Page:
ATLANTA — When a Georgia veteran leaves the Veterans Affairs Medical Center after beating COVID-19, it is like a homecoming all over again.
Medical staff line the hallways, wave flags, cheer and clap for another battle won against an invisible enemy.
“Thank you! Thank you! Thank you!,” one veteran cries, in a video posted by the Atlanta VA Medical Center to its Facebook page, as she was wheeled towards the exit.
But many other veterans have not been as lucky.
COVID-19 has killed more than 480 veterans in VA facilities across the country as of Wednesday morning.
Eight of those deaths were in the state of Georgia - and all, but one, were in the Atlanta area.
Despite the hard work of front-line workers at VA hospitals in treating patients, the U.S. Department of Veterans Affairs has been under scrutiny after news broke that research by the administration found a controversial drug it was using to treat COVID-19 might not be as effective as previously suggested by President Donald Trump, who once called it a potential game-changer in the treatment of COVID-19.
Recently released data shows, out of 368 veteran patients whose treatments the VA reviewed, retrospectively, 97 who took hydroxychloroquine had more than a 27% death rate. Another 158 veteran patients who were not treated with the drug had an 11.4% death rate.
"About 22% of those getting the drug plus azithromycin died, too, but the difference between that group and usual care was not considered large enough to rule out other factors that could have affected survival." (Click here for more on the study and breakdown of the data.)
"That's an observational study. It's not a clinical study. It was done on a small number of veterans - sadly, those of whom were in the last stages of life, and the drug was given to them. And I have to also say that we know the drug has been working on middle-age and younger veterans,” VA Secretary Robert Wilkie told MSNBC last week.
The VA continues to minimize the results of the research at its facilities, saying the findings haven't been peer reviewed.
As a result, the department tells 11Alive, it is still using hydroxychloroquine to treat COVID-19 veteran patients in its facilities, including those in Georgia, under "FDA guidance.” The same FDA that warned, just last week, that the drug could cause "serious heart-related adverse events and death in patients with COVID-19."
A spokesperson with the Department of Veterans Affairs told 11Alive:
“FDA cautions against use of hydroxychloroquine or chloroquine for COVID-19 outside of the hospital setting or a clinical trial due to risk of heart rhythm problems," Jan Northstar with the VA wrote, quoting the FDA warning.
“It further states: ‘They are being studied in clinical trials for COVID-19, and we authorized their temporary use during the COVID-19 pandemic for treatment of the virus in hospitalized patients when clinical trials are not available…’ [The] VA is adhering to these guidelines, only using hydroxychloroquine to treat COVID-19 in cases where Veteran patients and their providers determine it is medically necessary.”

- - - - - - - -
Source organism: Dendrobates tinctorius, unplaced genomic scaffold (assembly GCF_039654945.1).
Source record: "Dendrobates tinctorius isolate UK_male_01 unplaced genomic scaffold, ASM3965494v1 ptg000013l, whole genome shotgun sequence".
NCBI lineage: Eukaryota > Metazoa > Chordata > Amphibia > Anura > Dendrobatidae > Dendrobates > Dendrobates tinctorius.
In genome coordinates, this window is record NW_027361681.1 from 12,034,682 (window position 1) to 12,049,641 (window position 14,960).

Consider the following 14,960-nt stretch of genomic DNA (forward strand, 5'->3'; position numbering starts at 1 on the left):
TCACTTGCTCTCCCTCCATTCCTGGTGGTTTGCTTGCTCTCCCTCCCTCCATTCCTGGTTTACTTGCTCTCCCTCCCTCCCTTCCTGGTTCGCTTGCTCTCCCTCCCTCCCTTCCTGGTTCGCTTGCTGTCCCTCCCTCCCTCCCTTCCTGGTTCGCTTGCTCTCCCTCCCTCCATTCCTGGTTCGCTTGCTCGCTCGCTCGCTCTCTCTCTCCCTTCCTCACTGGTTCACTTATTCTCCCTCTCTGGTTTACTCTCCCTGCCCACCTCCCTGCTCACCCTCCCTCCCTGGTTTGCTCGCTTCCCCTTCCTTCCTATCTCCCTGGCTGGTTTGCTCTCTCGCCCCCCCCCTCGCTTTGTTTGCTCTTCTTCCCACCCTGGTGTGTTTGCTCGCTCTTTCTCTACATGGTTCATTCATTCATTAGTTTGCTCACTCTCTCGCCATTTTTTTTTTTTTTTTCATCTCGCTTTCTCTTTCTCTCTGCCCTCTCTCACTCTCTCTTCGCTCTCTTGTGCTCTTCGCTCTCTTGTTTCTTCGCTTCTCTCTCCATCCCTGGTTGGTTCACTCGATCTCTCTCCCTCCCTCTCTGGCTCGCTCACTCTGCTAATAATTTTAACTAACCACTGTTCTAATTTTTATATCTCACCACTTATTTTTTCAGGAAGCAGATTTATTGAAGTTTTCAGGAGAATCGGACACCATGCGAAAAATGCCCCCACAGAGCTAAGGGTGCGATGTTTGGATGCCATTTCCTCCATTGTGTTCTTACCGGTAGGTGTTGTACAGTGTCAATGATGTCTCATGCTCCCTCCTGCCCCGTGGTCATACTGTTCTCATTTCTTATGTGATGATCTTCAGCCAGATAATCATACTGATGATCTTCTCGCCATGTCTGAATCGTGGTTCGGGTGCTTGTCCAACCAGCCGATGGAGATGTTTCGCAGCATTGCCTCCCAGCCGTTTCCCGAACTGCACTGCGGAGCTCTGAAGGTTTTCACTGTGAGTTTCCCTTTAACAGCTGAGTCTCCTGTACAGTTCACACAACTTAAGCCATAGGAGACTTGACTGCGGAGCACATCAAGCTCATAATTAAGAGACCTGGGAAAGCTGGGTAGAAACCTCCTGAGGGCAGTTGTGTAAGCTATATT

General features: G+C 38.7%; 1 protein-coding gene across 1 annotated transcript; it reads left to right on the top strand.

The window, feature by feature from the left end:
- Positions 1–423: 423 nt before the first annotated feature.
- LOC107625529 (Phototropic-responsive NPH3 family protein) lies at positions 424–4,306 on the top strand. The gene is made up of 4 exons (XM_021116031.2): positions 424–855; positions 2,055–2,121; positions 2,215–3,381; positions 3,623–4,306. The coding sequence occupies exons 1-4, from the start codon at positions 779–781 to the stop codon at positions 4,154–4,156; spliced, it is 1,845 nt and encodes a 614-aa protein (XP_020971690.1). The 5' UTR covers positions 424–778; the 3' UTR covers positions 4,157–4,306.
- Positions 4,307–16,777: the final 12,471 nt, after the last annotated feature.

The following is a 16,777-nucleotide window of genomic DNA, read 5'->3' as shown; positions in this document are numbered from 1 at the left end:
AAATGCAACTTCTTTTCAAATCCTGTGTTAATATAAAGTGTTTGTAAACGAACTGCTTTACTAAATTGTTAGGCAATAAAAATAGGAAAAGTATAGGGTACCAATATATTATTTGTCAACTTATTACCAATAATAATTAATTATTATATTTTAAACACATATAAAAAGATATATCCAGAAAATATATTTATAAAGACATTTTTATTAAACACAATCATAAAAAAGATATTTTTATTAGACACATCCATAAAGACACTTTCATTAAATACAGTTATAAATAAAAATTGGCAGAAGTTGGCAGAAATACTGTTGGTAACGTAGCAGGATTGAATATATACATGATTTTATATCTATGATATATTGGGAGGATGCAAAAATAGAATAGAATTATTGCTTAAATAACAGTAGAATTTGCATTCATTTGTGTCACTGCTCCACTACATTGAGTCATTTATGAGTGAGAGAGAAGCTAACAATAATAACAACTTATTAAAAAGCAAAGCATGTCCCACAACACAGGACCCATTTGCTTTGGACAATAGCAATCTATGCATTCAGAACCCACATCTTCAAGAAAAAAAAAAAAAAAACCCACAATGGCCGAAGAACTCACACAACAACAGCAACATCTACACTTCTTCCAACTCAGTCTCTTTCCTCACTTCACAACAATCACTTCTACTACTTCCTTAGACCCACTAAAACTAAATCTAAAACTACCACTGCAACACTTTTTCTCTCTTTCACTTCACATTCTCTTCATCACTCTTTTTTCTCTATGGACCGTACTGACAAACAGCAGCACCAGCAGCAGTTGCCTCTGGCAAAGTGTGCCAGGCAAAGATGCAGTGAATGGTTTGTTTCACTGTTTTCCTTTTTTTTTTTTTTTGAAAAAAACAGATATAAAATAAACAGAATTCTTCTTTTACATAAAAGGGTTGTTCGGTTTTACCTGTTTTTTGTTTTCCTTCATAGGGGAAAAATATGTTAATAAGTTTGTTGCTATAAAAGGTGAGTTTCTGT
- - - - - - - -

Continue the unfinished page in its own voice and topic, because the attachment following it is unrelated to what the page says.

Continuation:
Northstar also explained in emails to 11Alive, “Georgia VAs are using hydroxychloroquine to treat COVID-19 in cases where Veteran patients and their providers determine it is medically necessary, and in a manner consistent with FDA guidance. Here are the facts: In certain cases, medical providers and patients want to try the drug, and FDA guidance, which VA follows, permits that. This is exactly the same principle Congress affirmed when it passed the Right to Try Act. VA only permits use of the drug after ensuring Veterans and caretakers are aware of potential risks associated with it, as we do with any other drug or treatment. VA has used hydroxychloroquine for years to treat a number of non-COVID related conditions, such as lupus and rheumatoid arthritis. This includes VA providers in Georgia. In fact, prior to COVID-19, VA dispensed about 42,000 doses of hydroxychloroquine each workday for non-COVID-19 treatments from its Consolidated Mail Outpatient Pharmacies (CMOP) alone, primarily for rheumatoid arthritis and lupus”
Some civilian hospitals in the state of Georgia have also been using hydroxychloroquine to treat COVID-19 patients. Piedmont hospital told 11Alive it was using the drug but has stopped since the FDA issued its warning.
“We previously included hydroxychloroquine as an option in our inpatient treatment guidance for COVID-19, though it was left to the treating provider to decide whether or not to use it. Since [a recent] interview, additional information from subsequent studies has been published, and based on our review of this information, we chose to remove hydroxychloroquine from Piedmont's treatment guidance, so it is now not recommended for inpatient or outpatient management of COVID-19. We will change this recommendation if trial data shows benefit,” the Piedmont Hospital statement said.
11Alive also emailed Grady, WellStar and Emory hospitals, twice, asking for a statement on the use of hydroxychloroquine in their COVID-19 treatments; they have not responded.
Medical experts across the world are still examining whether hydroxychloroquine is effective for the treatment of COVID-19 but for now, there is no proven treatment or vaccine for the virus.
11Alive is focusing our news coverage on the facts and not the fear around the virus. We want to keep you informed about the latest developments while ensuring that we deliver confirmed, factual information.
We will track the most important coronavirus elements relating to Georgia on this page. Refresh often for new information.